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Dabney Coleman, the bad boss of ‘9 to 5’ and ‘Yellowstone’ guest star, dies at 92

Nardine Saad – Los Angeles Times (TNS)

Dabney Coleman, the beloved character actor who famously played the dastardly cad overseeing Jane Fonda, Lily Tomlin and Dolly Parton in “9 to 5,” has died. He was 92.

Coleman’s death was confirmed by his daughter Quincy Coleman who said he died “peacefully and exquisitely” at home Thursday afternoon.

“My father crafted his time here on Earth with a curious mind, a generous heart and a soul on fire with passion, desire and humor that tickled the funny bone of humanity,” she said in a statement to The Hollywood Reporter and TMZ. “As he lived, he moved through this final act of his life with elegance, excellence and mastery.

“A teacher, a hero and a king, Dabney Coleman is a gift and blessing in life and in death as his spirit will shine through his work, his loved ones and his legacy … eternally.”

No cause of death was given.

The actor, who also starred in the TV series “The Guardian” and “Boardwalk Empire” and had a guest turn as John Dutton Sr. in “Yellowstone,” was nominated for six Emmy Awards. He won in 1987 for the TV movie “Sworn to Silence.” He also starred in the films “Tootsie,” “On Golden Pond,” “War Games,” “The Beverly Hillbillies” and “Where the Heart Is.”

“I like to say things funny, not say funny things. There is more acting involved than just saying that supposedly funny line that a lot of sitcoms rely on. I don’t want to do jokes,” the actor told the Los Angeles Times in 1991 when he gained a reputation as the king of TV curmudgeons in the unconventional TV comedies “Mary Hartman, Mary Hartman,” “Buffalo Bill” and “The Slap Maxwell Story.”

“I lean toward mean,” Coleman, who was in his late 50s at the time, said. “I like that. It’s fun and it will never cease to be fun because you can’t do that in your real life. At least you can’t get away with it.”

Born on Jan. 3, 1932, in Austin, Texas, to Melvin Randolph Coleman and Mary Wharton, the actor was the youngest of four children and was raised by his mother after his father died of pneumonia when Coleman was 4. He grew up in Corpus Christi, Texas.

With a background as eclectic as his characters, Coleman studied at the Virginia Military Institute and served in the U.S. Army in Europe in 1953 and, as an avid player, played for the U.S. Army tennis team while posted there for two years.

He continued his education at the University of Texas where he studied law and met his first wife, Ann Harrell. Through her, he met actor Zachary Scott, who inspired him to drop out of college and pursue acting, a career he admits he came to “late in life.” Coleman and Harrell married in 1957 and divorced in 1959.

Coleman and his second wife, Jean Hale, married in 1961. They traveled to Los Angeles where he began regularly appearing on television in shows such as “Naked City” and “The Outer Limits.”

In the 1970s, he clinched notable parts on “Mary Hartman, Mary Hartman” and in the feature films “Downhill Racer” and “The Towering Inferno.” But his career as a humorous cad took off in 1980 when he landed the part of the “sexist, egotistical, lying, hypocritical bigot” Franklin Hart Jr. in Colin Higgins’ radical feminist comedy,“9 to 5.” Coleman said he always had “more fun playing bad guys” and relished the “rottenness” of his chauvinistic character.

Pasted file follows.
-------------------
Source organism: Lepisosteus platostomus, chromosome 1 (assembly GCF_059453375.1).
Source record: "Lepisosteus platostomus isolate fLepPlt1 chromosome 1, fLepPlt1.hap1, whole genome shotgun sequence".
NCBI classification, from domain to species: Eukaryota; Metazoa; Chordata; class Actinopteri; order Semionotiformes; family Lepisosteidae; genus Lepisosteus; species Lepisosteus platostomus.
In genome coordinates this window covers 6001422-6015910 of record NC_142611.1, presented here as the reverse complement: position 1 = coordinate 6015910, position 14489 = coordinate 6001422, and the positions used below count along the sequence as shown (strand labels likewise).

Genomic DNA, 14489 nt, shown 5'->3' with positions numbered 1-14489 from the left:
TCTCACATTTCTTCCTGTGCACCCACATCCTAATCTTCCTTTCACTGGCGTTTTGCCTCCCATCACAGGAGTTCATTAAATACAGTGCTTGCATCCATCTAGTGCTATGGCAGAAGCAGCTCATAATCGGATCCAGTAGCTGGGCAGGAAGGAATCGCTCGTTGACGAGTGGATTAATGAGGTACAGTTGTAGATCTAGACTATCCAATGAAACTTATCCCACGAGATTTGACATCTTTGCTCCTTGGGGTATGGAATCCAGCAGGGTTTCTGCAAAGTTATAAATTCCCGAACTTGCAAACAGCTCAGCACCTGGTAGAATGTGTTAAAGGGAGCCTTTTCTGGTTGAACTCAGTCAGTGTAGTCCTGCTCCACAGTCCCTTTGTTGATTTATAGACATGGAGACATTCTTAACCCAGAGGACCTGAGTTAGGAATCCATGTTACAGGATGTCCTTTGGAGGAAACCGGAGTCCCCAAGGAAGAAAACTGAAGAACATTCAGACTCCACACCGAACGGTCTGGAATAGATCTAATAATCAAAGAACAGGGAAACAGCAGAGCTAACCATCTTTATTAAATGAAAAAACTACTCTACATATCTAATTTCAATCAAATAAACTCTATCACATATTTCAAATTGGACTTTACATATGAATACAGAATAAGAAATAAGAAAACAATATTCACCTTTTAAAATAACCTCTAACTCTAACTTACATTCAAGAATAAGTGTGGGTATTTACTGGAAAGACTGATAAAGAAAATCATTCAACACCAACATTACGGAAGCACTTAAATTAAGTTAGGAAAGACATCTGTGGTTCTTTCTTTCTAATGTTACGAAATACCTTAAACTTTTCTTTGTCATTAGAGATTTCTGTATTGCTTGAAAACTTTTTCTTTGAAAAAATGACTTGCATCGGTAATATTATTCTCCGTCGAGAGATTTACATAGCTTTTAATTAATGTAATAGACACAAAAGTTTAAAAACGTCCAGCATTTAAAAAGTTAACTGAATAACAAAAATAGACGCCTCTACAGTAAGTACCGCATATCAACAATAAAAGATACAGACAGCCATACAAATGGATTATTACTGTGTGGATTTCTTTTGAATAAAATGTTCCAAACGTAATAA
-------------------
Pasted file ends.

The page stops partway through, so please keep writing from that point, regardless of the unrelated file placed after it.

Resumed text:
“Any amount of rottenness he wants to display is perfect for this character because he has no redeeming qualities at all,” he said in a 1980 interview. “He is a bad person but that’s the fun of it but also it’s why anyone who would take that seriously and say ‘Well that is not what all male bosses are like,’ is missing the point. They missed what we’re trying to do, which is trying to make a funny movie.”

Looking back at his role in the film, Coleman was struck to be starring amid “these three icons,” he said in Brian Beasley’s 2017 documentary “ Not Such a Bad Guy: Conversations With Dabney Coleman.”

He played similar roles in “Modern Problems” and “Tootsie” and took on more serious roles in “On Golden Pond” and “Cloak and Dagger.” On television, he also starred in the acclaimed but short-lived series “Buffalo Bill” in the early 1980s and earned a Golden Globe for his role in the late 1980s comedy “The Slap Maxwell Story.”

Coleman told The Times that he took a role in the comedy series “Drexell’s Class” in 1991 to gain visibility that he thought could land him significant parts in feature films. At the time, he wanted to work with filmmakers such as Francis Ford Coppola and Martin Scorsese. He got his wish in 2010 when he appeared in the first two seasons of HBO’s “Boardwalk Empire,” which was executive-produced by Scorsese. He played Commodore Louis Kaestner, a mentor to Steve Buscemi’s Enoch “Nucky” Thompson in the mob drama.

The actor also had a memorable guest turn on the hit Kevin Costner drama “Yellowstone,” appearing in the Season 2 finale as Costner’s father in the final moments of his life. The role was his last onscreen credit.

(Former Times staff writer Patrick Kevin Day contributed to this report.)


©2024 Los Angeles Times. Visit at Distributed by Tribune Content Agency, LLC.

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